Harvey Fierstein, telling it like it is to the Hollywood Reporter.
Saturday, July 27, 2013
From Canada's just updated travel advisory for Russia:Reposted from Joe
Although homosexual activity is not illegal in Russia, a federal law has been passed that prohibits public actions that are described as promoting homosexuality and “non-traditional sexual relations”. This law could render any homosexual and pro-homosexual statements punishable. Public actions (including dissemination of information, statements, displays or conspicuous behaviour) that contravene or appear to contravene this law may lead to arrest, the imposition of a fine and deportation. Lesbian, gay, bisexual and transgender travellers, as well as their friends and families, have been targets of harassment and violence.RELATED: The US State Department's advisory for Russia contains warnings about "harassment, threats, and acts of violence" against LGBT people, but does not yet note the recent passage of the national ban on "homosexual propaganda." It does note the passage of the earlier regional bans.
Quote Of The Day - Scott Shackford
Scott Shackford, writing for Reason. The entire essay is worth your time.
Via press release from the Human Rights Campaign:
Mere verbal assurances from the Russian government that foreigners will be exempt from their repressive laws are not enough,” said Human Rights Campaign (HRC) President Chad Griffin. “The IOC must obtain ironclad written assurance from President Putin. But more importantly, they should be advocating for the safety of all LGBT people in Russia, not simply those visiting for the Olympics. Rescinding this heinous law must be our collective goal.”The HRC is responding to this story.
In June, a law banning "propaganda of nontraditional sexual relations" was passed by Russia’s Federal Assembly and signed into law by President Vladimir Putin. Under the guise of protecting children from "homosexual propaganda," the law imposes fines or jail time to citizens who disseminate information that may cause a "distorted understanding" that LGBT and heterosexual relationships are "socially equivalent." The fines are significantly higher if such information is distributed through the media or Internet.
Yesterday I reported that the United Nation's had launched a global campaign for the LGBT rights during a meeting in South Africa. At the launch announcement was Archbishop Desmond Tutu.
South Africa's Nobel peace laureate Archbishop Desmond Tutu says he will never worship a "homophobic God" and will rather go to hell. The retired archbishop was speaking at the launch of a UN-backed campaign in South Africa to promote gay rights. Archbishop Tutu said the campaign against homophobia was similar to the campaign waged against racism in South Africa. "I am as passionate about this campaign as I ever was about apartheid. For me, it is at the same level," he added.(Image via Memeographs)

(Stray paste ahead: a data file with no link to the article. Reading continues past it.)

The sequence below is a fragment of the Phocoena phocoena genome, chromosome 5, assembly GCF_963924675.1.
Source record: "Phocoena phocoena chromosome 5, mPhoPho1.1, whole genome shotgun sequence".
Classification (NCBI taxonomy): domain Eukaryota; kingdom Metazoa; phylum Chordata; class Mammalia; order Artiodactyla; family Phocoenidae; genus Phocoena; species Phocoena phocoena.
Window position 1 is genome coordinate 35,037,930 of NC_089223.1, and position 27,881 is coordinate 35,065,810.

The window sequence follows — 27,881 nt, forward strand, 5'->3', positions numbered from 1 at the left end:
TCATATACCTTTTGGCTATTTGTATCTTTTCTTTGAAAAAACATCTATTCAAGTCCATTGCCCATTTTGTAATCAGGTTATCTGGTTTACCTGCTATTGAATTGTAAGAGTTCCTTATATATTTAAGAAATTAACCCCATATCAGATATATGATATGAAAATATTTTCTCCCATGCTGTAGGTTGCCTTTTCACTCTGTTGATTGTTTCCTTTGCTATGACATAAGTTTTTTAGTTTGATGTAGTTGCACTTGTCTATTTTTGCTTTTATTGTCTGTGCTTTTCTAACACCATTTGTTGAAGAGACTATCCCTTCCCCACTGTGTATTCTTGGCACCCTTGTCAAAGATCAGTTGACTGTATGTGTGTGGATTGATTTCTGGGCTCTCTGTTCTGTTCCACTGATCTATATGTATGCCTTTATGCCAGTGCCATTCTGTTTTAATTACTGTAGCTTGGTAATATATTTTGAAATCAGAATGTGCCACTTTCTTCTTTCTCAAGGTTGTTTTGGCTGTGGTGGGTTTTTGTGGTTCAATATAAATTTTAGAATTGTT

Yesterday the International Olympic Committee released a statement declaring that it had "received assurances from the highest levels" of the Russian government that athletes and fans would be exempt from arrest under the "homosexual propaganda" law during the Sochi Olympics. Buzzfeed's Chris Geidner reached out to NBC for a statement:
“NBCUniversal strongly supports equal rights and the fair treatment for all people. The spirit of the Olympic Games is about unifying people and countries through the celebration of sport and it is our hope that spirit will prevail,” NBCUniversal senior vice president of corporate communications Cameron Blanchard told BuzzFeed Friday evening. Human Rights Campaign had raised questions about the coverage plans in a letter to NBC officials earlier this week, with HRC president Chad Griffin writing, “NBCUniversal … has a unique opportunity — and a responsibility — to expose this inhumane and unjust law to the millions of American viewers who will tune in to watch the Games.”Geidner reports that NBC noted that the Olympics are still seven months away and that "specific coverage plans are yet to be finalized." Let's hope that coverage includes much more than the above blanket statement of support.
Make the First Move
Usually we are in a stalemate with our world: 'Is he going to say he is sorry to me first, or am I going to apologize to him first?' But in becoming a bodhisattva we break that barrier: we do not wait for the other person to make the first move; we have decided to do it ourselves.
- Chögyam Trungpa Rinpoche, "The Bodhisattva Vow: Eight Views"